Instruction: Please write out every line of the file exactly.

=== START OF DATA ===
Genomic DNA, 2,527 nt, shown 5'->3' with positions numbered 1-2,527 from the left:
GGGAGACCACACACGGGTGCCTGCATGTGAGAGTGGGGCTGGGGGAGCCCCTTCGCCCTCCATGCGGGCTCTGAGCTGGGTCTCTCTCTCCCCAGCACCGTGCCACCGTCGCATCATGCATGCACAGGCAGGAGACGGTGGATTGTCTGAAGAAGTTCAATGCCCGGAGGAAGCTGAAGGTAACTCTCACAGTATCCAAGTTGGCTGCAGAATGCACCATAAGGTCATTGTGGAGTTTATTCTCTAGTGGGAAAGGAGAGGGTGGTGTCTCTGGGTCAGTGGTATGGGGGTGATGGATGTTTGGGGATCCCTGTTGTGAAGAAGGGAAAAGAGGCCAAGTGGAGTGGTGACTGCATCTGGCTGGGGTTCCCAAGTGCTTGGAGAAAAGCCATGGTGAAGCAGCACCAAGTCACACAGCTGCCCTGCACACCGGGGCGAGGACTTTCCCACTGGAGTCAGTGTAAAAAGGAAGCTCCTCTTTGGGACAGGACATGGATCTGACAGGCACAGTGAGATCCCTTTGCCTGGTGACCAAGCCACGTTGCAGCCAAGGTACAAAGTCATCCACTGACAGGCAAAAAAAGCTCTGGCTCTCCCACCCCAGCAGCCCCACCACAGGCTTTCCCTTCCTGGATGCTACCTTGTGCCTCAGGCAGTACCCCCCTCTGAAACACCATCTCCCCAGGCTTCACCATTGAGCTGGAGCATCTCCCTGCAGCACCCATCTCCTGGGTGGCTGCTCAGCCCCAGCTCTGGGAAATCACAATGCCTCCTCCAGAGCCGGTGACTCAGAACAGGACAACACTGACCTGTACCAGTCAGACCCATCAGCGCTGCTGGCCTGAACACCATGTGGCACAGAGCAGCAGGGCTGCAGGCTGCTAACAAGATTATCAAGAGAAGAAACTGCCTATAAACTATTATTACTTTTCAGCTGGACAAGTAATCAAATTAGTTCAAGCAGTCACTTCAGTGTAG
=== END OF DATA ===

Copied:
Genomic DNA, 2,527 nt, shown 5'->3' with positions numbered 1-2,527 from the left:
GGGAGACCACACACGGGTGCCTGCATGTGAGAGTGGGGCTGGGGGAGCCCCTTCGCCCTCCATGCGGGCTCTGAGCTGGGTCTCTCTCTCCCCAGCACCGTGCCACCGTCGCATCATGCATGCACAGGCAGGAGACGGTGGATTGTCTGAAGAAGTTCAATGCCCGGAGGAAGCTGAAGGTAACTCTCACAGTATCCAAGTTGGCTGCAGAATGCACCATAAGGTCATTGTGGAGTTTATTCTCTAGTGGGAAAGGAGAGGGTGGTGTCTCTGGGTCAGTGGTATGGGGGTGATGGATGTTTGGGGATCCCTGTTGTGAAGAAGGGAAAAGAGGCCAAGTGGAGTGGTGACTGCATCTGGCTGGGGTTCCCAAGTGCTTGGAGAAAAGCCATGGTGAAGCAGCACCAAGTCACACAGCTGCCCTGCACACCGGGGCGAGGACTTTCCCACTGGAGTCAGTGTAAAAAGGAAGCTCCTCTTTGGGACAGGACATGGATCTGACAGGCACAGTGAGATCCCTTTGCCTGGTGACCAAGCCACGTTGCAGCCAAGGTACAAAGTCATCCACTGACAGGCAAAAAAAGCTCTGGCTCTCCCACCCCAGCAGCCCCACCACAGGCTTTCCCTTCCTGGATGCTACCTTGTGCCTCAGGCAGTACCCCCCTCTGAAACACCATCTCCCCAGGCTTCACCATTGAGCTGGAGCATCTCCCTGCAGCACCCATCTCCTGGGTGGCTGCTCAGCCCCAGCTCTGGGAAATCACAATGCCTCCTCCAGAGCCGGTGACTCAGAACAGGACAACACTGACCTGTACCAGTCAGACCCATCAGCGCTGCTGGCCTGAACACCATGTGGCACAGAGCAGCAGGGCTGCAGGCTGCTAACAAGATTATCAAGAGAAGAAACTGCCTATAAACTATTATTACTTTTCAGCTGGACAAGTAATCAAATTAGTTCAAGCAGTCACTTCAGTGTAG